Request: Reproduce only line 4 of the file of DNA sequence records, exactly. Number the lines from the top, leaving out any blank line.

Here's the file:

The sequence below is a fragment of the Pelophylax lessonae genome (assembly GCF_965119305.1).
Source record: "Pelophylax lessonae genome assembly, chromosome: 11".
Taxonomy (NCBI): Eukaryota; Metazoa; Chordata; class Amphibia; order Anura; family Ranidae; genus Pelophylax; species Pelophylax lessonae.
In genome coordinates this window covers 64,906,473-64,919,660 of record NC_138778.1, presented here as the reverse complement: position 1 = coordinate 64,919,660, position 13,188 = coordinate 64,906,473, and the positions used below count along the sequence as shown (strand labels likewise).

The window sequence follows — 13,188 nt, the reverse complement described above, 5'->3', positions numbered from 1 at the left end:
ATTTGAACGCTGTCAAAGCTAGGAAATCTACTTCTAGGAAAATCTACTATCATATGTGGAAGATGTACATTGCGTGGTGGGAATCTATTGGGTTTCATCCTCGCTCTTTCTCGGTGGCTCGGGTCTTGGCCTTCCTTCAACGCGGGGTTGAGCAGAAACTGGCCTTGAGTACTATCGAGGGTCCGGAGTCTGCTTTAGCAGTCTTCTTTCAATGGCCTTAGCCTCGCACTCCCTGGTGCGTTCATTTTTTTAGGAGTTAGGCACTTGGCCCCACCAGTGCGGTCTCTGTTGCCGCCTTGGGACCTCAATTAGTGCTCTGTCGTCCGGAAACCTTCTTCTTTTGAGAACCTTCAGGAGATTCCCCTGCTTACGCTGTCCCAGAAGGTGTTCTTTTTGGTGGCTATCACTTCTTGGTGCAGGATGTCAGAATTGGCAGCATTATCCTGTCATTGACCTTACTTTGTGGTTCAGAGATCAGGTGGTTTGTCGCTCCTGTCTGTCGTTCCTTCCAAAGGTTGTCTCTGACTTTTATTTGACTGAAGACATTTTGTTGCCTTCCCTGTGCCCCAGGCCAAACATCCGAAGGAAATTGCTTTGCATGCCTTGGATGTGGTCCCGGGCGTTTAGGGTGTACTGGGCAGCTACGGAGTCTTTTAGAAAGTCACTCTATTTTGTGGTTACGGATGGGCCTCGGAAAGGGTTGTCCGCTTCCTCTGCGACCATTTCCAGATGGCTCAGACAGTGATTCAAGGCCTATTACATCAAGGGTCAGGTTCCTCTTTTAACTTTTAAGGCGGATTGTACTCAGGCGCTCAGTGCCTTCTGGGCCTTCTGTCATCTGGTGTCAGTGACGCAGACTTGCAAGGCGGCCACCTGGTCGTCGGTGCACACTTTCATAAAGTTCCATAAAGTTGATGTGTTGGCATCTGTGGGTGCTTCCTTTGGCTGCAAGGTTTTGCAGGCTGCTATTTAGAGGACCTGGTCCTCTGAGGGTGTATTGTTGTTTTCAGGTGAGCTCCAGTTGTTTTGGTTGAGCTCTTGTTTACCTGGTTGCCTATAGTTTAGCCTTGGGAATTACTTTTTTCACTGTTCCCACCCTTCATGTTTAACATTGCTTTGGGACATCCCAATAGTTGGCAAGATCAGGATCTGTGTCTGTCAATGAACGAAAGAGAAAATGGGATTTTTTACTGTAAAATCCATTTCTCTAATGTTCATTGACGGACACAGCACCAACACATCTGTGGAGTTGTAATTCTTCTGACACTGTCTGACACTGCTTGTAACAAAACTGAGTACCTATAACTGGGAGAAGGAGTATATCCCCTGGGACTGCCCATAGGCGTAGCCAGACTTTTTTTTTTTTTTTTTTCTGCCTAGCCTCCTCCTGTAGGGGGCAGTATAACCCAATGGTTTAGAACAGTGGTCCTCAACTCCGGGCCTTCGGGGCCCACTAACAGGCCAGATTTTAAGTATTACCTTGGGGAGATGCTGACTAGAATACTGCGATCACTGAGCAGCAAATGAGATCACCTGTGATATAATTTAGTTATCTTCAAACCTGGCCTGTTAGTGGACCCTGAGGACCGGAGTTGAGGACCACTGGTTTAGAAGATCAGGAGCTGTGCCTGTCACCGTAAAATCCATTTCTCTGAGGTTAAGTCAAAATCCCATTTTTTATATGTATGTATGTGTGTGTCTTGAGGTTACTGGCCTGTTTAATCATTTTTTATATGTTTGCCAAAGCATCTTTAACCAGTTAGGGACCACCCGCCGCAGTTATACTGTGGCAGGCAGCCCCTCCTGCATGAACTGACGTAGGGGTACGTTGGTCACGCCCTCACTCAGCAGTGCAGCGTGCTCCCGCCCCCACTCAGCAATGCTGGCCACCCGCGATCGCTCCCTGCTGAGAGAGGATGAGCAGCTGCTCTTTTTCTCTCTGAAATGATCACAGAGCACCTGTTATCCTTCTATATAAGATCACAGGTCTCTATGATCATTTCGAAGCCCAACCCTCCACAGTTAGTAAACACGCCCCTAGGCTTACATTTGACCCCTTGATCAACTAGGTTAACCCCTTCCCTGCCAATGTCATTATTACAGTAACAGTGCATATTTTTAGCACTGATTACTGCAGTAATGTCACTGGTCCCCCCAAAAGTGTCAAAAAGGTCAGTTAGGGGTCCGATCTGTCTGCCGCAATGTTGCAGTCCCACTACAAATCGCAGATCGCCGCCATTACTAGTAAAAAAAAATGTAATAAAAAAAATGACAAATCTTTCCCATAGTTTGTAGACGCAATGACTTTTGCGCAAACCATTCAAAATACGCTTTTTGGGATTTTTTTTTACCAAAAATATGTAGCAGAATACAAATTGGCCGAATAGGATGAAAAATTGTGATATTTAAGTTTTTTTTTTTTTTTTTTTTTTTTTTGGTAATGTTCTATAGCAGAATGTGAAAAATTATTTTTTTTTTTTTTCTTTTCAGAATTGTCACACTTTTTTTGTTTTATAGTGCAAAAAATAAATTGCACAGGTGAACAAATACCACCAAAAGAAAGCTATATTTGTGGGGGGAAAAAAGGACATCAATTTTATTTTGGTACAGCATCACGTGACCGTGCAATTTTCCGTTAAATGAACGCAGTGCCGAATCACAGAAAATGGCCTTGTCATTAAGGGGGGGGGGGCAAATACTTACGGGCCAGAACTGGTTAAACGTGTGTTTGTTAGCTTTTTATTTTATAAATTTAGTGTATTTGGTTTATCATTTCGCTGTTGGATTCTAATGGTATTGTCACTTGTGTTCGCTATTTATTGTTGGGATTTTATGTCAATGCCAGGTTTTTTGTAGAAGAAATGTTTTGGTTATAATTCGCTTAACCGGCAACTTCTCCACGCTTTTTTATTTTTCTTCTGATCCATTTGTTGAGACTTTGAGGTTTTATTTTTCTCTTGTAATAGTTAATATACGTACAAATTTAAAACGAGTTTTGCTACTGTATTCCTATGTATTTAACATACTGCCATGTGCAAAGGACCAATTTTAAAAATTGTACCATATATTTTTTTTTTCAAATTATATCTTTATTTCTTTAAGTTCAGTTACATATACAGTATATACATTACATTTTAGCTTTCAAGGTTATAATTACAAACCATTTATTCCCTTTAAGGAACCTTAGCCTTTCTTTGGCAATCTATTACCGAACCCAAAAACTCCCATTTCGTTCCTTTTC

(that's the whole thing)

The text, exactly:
In genome coordinates this window covers 64,906,473-64,919,660 of record NC_138778.1, presented here as the reverse complement: position 1 = coordinate 64,919,660, position 13,188 = coordinate 64,906,473, and the positions used below count along the sequence as shown (strand labels likewise).